Investment Institute
Monthly Market Update

June OpEd - On the dot

  • 28 June 2021 (7 min read)

Key points

  • The Fed’s latest meeting signalled a difference in views, as well as seeing rates rising sooner.
  • Uncertainty over fiscal proposals also asks questions over economic performance.
  • Bond yields appear low compared to medium-term indicators, reflecting technical factors  
  • The positive correlation between stocks and bonds is likely to prove short-lived.  
  • Our positive outlook for US growth and prices should see rates higher at some point.
  • Diversification remains important as cross-asset shifts, yield curve shape and leadership in equities are difficult to predict in this unusual economic rebound.

Second-guessing the Fed

More than the change in the policy forecasts from the “median member”, it’s the division within the Federal Open Market Committee (FOMC) which we think is the most interesting signal we got from the Federal Reserve (Fed)’s communication last week. Indeed, in any case the market did not believe the message from the old “dot plot” – and its unchanged policy rate before 2024 – long before last week. From this point of view, with two 25-basis-point (bp) hikes pencilled in in 2023 (which has been our baseline since the end of last year), the Fed policy forecast is more realistic, while remaining extremely accommodative: the central bank would refrain from hiking the policy rate for around two years after the output gap is plugged, which is likely to have happened in Q2 2021 already.

The FOMC however is looking more polarized, with still five members who forecast no hike at all before 2024, while now seven of them (against only four in March) would see this happening next year already. Moreover, beyond the discussion on the timing of the lift-off, the most hawkish members now expect the Fed to be forced into a rapid succession of hikes, with five of them forecasting a Fed Funds rate above 1.0% in 2023, against only two in March. This polarization echoes the underlying debate on the fate of inflation in the economic profession at large, on which we have been commenting for several months now. The fact that the median forecast for the first hike is still a long way away suggests the “inflation hump” scenario continues to be broadly supported at the FOMC, but some members are clearly concerned by the latest prints and want to get ready to stop any lasting building up in price expectations above the Fed’s target. This is in a nutshell what Jim Bullard expressed quite candidly in an interview on CNBC on 17 June: “these are big numbers, and we have to be nimble”.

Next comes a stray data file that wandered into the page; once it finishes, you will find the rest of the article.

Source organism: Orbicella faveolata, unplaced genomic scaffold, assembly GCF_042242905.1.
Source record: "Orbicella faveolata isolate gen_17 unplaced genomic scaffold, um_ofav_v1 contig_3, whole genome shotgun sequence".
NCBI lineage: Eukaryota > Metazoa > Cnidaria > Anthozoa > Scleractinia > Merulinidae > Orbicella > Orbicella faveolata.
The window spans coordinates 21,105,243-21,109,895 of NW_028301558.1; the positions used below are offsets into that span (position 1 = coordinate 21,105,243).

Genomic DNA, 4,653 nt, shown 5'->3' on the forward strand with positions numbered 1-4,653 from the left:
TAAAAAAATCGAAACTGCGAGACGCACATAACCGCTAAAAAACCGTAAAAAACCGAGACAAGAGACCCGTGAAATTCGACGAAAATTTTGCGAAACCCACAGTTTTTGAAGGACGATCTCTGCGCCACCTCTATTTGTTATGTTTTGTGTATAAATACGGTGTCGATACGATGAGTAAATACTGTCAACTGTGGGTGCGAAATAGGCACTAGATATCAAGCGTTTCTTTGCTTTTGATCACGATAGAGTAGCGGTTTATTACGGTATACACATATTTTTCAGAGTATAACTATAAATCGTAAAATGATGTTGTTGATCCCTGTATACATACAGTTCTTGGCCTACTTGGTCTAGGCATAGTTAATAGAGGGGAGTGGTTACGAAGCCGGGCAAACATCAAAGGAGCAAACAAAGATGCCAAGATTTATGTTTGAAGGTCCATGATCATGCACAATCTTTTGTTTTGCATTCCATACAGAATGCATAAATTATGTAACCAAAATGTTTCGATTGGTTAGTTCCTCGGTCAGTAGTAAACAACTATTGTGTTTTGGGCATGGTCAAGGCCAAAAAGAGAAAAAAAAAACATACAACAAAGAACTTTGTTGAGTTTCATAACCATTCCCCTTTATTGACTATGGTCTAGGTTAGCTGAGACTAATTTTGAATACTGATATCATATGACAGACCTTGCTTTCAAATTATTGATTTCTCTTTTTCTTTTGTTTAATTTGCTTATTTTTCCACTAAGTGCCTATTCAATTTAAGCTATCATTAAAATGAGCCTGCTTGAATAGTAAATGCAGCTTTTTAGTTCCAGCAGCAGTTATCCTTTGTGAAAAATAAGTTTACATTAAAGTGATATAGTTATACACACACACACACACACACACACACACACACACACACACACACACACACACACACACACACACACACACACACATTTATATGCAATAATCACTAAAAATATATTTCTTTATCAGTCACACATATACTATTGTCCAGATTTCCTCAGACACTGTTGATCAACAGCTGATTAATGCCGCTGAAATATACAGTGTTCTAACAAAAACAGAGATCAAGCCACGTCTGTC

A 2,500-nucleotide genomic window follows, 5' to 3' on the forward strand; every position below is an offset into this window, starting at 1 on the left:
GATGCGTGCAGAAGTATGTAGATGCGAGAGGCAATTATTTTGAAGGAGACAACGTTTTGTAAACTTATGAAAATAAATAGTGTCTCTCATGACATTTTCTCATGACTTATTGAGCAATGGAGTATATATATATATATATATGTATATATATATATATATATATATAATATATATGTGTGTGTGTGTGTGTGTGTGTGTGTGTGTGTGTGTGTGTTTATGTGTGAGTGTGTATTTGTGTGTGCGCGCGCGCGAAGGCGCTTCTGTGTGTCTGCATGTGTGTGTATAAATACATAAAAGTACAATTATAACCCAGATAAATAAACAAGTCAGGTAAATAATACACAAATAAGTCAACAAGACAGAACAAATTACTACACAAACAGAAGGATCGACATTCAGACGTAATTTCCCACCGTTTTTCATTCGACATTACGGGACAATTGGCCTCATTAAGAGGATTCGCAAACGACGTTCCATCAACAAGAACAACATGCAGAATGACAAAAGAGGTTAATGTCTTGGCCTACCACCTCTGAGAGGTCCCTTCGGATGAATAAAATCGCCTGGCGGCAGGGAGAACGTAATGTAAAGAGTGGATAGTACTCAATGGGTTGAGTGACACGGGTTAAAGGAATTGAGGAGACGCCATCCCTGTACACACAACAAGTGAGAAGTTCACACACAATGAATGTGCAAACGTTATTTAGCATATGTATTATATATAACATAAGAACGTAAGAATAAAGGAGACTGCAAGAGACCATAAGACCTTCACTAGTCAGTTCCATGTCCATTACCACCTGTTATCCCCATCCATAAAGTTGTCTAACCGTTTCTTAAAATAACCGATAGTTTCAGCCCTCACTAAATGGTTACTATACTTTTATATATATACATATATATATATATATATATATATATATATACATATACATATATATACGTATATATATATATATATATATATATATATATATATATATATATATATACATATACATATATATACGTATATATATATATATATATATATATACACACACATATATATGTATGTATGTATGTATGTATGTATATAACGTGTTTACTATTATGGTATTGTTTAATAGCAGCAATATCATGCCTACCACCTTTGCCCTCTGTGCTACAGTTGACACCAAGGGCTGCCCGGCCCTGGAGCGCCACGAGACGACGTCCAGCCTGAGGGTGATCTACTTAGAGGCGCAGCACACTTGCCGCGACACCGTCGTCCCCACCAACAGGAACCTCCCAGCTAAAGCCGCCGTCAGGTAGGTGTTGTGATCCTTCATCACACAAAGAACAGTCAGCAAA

There is an ongoing debate on the appropriateness of Biden’s stimulus even among staunch supporters of active fiscal policy while the central bank has to balance the risk of allowing the resulting overheating to lift inflation too high for too long, against the risk of forcing a” sudden stop” in fiscal support while the economy remains intrinsically fragile by tightening too early.

The Fed’s Average Inflation Targeting – and its corollary, waiting for longer than usual after the economy has turned “red hot” before normalizing interest rates – is clearly tilted towards avoiding the second risk. Indeed, during the overshooting phase, the US government finances would continue to benefit from extremely low interest rates. In this configuration, by the time the Fed hikes, the cyclical component of the government finances would have significantly improved, and public debt would have started to spontaneously erode, reducing the need to engage in a brutal fiscal discretionary tightening down the road. A rising number of FOMC members may however start to consider that a too long “grace period” could drive long-term inflation expectations significantly above the Fed’s target in an entrenched manner. The result of the debate between hawks and doves may ultimately be settled by the state of fiscal policy at the end of the year, which at this stage remains very uncertain given the Democrats’ wafer-thin majority in the Senate.